An explanation for Alex's behavior arrives about 20 minutes into the movie, but it's enough of a fun surprise -- and it's handled in a clever way -- that you might want to go in cold to the movie. (Warning: Mild spoilers follow.) Khraiche's camera follows Alex on his way out of Orbiter 9 and he's shown walking through a dark passageway, into an elevator, and finally out into the middle of a forest. He's on Earth -- and so is Helena. Instead of boldly going where no one has gone before, Helena is little more than a lab rat running in a wheel, submitting to tests and analysis from an all-seeing eye. She's living out her own low-stakes version of The Truman Show.
The explanation for why these tests must be carried out on individuals who aren't clued in to the fact that they're in a simulation isn't exactly nuanced -- I think it gives the government overlords better test results -- but it doesn't really matter. The script is packed with references to ongoing environmental disasters like "acid tides" that have made Earth almost uninhabitable. What does matter? Alex's newfound devotion to Helena, whom he can't stop thinking about. He goes home to his cluttered apartment and obsesses over her. Eventually he describes her situation, the way the Orbiter test subjects are treated like "human guinea pigs," to his wolf therapist, who is actually controlled by a non-wolf woman played by Belén Rueda. She more or less tells him to follow his heart.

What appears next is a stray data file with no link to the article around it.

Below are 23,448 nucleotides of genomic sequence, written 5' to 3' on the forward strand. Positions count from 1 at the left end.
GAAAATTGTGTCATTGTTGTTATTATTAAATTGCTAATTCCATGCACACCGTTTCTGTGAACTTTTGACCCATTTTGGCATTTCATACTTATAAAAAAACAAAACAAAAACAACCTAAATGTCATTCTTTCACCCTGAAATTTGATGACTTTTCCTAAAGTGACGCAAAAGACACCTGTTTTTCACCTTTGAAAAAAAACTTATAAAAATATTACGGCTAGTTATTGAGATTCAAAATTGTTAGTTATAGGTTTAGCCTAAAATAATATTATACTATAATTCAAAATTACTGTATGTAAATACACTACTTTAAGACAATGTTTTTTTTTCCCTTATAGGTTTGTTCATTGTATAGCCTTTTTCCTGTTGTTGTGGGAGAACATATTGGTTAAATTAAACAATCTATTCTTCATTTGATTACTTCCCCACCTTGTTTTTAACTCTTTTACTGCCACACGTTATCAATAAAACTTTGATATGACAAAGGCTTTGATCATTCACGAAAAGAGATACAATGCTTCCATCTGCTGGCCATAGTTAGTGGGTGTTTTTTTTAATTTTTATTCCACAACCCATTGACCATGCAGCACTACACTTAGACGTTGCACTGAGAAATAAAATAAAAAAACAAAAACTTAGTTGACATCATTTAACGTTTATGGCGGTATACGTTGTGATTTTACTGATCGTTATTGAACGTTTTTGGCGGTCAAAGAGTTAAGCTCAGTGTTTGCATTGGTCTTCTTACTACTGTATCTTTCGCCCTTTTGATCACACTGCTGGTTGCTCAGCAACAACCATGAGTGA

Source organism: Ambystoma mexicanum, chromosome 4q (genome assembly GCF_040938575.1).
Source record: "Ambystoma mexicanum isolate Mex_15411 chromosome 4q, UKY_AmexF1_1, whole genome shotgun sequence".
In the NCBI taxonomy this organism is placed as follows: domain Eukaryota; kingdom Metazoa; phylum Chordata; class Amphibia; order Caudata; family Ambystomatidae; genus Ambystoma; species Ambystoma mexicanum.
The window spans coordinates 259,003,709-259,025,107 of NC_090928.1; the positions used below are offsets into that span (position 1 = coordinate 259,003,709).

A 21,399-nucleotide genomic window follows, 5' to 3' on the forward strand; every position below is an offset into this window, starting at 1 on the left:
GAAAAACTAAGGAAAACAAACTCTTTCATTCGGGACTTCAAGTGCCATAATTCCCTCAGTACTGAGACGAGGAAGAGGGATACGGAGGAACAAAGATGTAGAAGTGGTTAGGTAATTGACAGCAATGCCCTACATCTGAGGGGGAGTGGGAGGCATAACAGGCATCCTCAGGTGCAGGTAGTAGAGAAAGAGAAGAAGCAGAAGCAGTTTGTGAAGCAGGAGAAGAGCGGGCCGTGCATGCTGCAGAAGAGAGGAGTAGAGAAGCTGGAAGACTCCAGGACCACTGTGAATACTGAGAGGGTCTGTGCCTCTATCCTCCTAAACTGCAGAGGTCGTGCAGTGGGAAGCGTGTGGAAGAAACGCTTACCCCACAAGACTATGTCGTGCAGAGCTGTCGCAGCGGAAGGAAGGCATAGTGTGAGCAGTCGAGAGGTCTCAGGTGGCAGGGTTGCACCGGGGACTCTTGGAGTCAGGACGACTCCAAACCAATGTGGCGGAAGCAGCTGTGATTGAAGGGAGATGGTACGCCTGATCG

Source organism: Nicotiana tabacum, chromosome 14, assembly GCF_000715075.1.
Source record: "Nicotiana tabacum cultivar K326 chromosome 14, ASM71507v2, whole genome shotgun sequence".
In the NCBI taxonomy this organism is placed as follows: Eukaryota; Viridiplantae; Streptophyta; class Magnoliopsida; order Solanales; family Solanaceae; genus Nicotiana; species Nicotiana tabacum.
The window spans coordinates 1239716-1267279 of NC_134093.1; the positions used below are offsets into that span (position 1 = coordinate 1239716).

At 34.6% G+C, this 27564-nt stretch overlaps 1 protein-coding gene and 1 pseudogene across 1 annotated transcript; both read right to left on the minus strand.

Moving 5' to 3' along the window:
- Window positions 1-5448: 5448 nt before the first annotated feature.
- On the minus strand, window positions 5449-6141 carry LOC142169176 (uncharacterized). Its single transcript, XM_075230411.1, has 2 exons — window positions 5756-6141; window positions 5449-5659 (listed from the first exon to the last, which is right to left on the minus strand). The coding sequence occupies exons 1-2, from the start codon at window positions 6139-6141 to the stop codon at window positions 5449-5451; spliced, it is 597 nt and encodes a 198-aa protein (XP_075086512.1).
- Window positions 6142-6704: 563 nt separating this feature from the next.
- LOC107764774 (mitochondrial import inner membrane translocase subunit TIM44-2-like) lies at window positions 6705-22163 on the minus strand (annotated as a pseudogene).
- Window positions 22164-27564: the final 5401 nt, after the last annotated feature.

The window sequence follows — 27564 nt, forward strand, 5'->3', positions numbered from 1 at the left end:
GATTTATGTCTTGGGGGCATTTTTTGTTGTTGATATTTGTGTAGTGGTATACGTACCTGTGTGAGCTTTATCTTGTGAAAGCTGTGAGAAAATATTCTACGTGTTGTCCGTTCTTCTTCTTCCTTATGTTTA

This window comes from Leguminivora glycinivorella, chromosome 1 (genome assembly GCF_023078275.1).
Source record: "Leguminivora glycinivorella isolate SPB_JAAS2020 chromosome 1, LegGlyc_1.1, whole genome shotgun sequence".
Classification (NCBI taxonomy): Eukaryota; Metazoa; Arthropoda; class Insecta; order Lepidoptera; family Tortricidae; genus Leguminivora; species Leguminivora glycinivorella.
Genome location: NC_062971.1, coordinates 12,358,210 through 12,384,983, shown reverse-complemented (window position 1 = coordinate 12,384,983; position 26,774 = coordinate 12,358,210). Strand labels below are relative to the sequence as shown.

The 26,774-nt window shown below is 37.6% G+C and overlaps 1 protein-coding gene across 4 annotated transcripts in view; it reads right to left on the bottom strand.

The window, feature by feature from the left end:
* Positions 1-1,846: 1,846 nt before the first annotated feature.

Soon, Alex returns to Orbiter 9, frees Helena, who is scared but oddly not that mad that Alex was once her captor, and takes her on the run with him. He removes her "biowitness" tracking implant, exposes the cameras on the ship, and manages to keeps his sinister boss off his tale. That gives Alex and Helena plenty of time to kiss in the rain, visit an an aquarium, and tour his favorite local junk shop together. He even shows her how to eat with chopsticks and introduces her to the joys of Coca-Cola. (What a cute couple!) Unfortunately, the twists don't exactly keep coming.
The movie becomes more and more conventional as it reaches the end of its brisk 94-minute runtime, devolving into a series of shootouts, chase scenes, and gruff meetings between authority figures. As the finale nears, you'll likely find yourself nodding off and dreaming about glossier Hollywood products like Gravity, Interstellar, and The Martian, which explore similar concepts with bigger stars and budgets. As the actual Earth becomes less livable, our space movies feel like they're becoming less imaginative and more practical. These stories skimp on breathless adventure and cosmic detours; instead, they're all about surviving. Orbiter 9 suggests if you have to rough it out in space, do it with someone you love.